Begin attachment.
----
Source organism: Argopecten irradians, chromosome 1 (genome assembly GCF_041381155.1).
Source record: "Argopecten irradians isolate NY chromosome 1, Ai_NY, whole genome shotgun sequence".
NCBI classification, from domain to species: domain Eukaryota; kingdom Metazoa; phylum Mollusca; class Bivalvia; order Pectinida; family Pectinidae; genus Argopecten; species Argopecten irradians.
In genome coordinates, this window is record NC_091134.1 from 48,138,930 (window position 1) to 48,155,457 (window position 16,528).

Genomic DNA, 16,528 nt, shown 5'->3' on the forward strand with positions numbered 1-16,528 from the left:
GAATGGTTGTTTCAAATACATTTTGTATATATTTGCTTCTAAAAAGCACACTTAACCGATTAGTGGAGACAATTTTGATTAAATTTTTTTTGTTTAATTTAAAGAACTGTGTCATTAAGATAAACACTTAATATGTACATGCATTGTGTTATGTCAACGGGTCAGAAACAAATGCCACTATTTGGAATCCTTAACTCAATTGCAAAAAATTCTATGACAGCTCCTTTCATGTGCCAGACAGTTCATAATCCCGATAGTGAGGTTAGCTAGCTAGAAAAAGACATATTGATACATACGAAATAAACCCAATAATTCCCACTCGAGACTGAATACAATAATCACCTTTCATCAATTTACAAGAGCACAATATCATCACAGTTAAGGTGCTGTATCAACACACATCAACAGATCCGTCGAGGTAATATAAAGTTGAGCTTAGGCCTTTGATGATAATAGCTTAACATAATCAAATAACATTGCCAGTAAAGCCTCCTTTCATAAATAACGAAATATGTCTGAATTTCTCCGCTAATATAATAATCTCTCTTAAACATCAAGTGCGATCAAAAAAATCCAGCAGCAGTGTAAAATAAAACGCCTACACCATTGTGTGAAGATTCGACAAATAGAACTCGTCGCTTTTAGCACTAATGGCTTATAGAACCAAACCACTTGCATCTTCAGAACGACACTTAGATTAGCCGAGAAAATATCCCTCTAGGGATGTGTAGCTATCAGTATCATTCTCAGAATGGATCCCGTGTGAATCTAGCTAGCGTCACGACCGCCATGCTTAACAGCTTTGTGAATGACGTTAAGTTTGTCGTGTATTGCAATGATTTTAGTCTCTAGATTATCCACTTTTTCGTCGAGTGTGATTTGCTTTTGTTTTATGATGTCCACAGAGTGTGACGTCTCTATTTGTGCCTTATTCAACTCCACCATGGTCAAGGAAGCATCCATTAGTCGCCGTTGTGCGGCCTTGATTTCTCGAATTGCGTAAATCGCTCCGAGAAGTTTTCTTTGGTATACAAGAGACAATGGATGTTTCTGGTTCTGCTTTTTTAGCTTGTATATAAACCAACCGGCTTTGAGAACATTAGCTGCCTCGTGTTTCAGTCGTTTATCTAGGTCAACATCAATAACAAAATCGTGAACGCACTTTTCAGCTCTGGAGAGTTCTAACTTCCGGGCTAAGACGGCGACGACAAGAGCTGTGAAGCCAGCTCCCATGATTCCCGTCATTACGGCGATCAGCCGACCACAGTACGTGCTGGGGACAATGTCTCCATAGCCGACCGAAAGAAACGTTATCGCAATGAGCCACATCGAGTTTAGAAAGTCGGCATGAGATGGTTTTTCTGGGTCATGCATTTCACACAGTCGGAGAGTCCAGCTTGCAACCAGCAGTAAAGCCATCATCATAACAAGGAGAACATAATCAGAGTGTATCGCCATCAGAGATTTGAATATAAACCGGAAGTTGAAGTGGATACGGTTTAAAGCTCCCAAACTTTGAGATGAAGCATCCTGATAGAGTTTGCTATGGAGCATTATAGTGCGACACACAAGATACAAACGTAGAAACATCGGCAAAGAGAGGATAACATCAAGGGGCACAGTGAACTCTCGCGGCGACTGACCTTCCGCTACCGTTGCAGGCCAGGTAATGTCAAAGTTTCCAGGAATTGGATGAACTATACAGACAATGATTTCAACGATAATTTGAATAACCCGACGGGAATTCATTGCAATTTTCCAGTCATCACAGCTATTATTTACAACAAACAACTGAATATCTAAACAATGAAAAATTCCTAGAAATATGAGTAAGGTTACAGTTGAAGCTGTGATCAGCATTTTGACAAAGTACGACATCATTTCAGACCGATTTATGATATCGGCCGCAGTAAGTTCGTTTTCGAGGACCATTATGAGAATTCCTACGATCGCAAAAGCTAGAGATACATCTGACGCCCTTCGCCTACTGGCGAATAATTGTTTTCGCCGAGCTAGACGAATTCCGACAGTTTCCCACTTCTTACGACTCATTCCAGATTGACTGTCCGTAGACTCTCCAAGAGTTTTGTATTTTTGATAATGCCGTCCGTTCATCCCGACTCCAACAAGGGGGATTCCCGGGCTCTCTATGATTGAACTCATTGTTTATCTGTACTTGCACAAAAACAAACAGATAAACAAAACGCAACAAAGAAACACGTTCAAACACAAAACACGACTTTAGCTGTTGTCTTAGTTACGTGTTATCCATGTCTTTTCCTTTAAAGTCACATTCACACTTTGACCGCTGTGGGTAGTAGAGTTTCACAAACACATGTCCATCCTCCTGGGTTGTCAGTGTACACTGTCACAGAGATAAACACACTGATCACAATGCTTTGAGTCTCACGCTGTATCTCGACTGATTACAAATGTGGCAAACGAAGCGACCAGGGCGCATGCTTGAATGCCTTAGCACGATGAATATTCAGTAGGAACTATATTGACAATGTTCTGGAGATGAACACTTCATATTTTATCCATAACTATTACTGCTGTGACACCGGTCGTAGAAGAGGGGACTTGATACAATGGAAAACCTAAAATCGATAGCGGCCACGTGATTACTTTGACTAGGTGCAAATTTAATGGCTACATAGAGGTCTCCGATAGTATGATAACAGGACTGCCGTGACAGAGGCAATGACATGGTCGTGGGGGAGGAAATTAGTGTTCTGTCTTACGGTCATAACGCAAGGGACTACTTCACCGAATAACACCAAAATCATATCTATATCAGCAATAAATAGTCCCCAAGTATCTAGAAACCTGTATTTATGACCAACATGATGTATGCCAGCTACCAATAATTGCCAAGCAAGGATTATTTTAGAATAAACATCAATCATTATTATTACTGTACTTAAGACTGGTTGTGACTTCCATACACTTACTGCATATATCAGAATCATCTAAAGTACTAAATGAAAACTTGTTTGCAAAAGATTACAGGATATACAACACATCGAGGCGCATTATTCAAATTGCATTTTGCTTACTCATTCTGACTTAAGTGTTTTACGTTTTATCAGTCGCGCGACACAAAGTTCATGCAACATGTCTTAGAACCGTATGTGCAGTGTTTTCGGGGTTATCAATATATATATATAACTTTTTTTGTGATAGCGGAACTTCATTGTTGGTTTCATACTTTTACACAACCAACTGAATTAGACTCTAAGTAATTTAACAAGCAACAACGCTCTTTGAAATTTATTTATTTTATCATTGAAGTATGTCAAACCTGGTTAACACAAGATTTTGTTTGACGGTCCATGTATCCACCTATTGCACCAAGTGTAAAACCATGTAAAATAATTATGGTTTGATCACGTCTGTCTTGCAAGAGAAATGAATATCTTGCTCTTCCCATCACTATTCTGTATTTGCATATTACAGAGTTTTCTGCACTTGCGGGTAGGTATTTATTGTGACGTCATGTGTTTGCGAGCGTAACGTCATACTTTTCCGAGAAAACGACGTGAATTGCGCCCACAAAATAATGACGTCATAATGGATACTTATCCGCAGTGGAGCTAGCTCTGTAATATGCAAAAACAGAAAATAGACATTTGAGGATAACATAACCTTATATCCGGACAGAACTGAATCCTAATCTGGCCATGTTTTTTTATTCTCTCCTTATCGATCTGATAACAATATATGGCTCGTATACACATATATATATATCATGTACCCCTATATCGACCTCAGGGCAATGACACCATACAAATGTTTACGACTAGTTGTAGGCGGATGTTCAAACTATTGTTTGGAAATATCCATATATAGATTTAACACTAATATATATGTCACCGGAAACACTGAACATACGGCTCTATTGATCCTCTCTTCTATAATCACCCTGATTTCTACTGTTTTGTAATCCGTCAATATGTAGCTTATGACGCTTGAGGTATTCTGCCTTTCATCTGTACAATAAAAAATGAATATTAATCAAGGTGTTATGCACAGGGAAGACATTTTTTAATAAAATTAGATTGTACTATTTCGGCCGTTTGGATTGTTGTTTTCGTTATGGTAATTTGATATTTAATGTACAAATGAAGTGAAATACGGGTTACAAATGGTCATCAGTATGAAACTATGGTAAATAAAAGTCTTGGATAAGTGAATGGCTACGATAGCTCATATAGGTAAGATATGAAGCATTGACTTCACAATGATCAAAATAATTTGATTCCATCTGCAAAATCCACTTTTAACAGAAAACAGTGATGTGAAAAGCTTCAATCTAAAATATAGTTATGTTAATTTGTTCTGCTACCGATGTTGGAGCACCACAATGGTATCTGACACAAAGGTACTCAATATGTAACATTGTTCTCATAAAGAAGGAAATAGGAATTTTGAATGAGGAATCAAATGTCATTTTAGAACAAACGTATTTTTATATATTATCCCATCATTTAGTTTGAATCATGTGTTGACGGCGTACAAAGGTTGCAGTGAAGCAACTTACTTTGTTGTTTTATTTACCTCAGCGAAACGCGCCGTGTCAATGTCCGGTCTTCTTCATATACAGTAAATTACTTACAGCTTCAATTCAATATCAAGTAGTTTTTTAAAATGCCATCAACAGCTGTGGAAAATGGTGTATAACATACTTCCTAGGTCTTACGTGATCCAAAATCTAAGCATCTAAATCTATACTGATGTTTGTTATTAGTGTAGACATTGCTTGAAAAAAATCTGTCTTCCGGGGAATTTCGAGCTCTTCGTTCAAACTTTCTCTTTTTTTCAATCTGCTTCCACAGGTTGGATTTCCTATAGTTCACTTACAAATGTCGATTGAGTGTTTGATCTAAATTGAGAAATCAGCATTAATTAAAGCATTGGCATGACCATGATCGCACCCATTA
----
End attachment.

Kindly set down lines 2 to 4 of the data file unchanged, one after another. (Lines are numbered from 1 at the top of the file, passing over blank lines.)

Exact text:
Source record: "Argopecten irradians isolate NY chromosome 1, Ai_NY, whole genome shotgun sequence".
NCBI classification, from domain to species: domain Eukaryota; kingdom Metazoa; phylum Mollusca; class Bivalvia; order Pectinida; family Pectinidae; genus Argopecten; species Argopecten irradians.
In genome coordinates, this window is record NC_091134.1 from 48,138,930 (window position 1) to 48,155,457 (window position 16,528).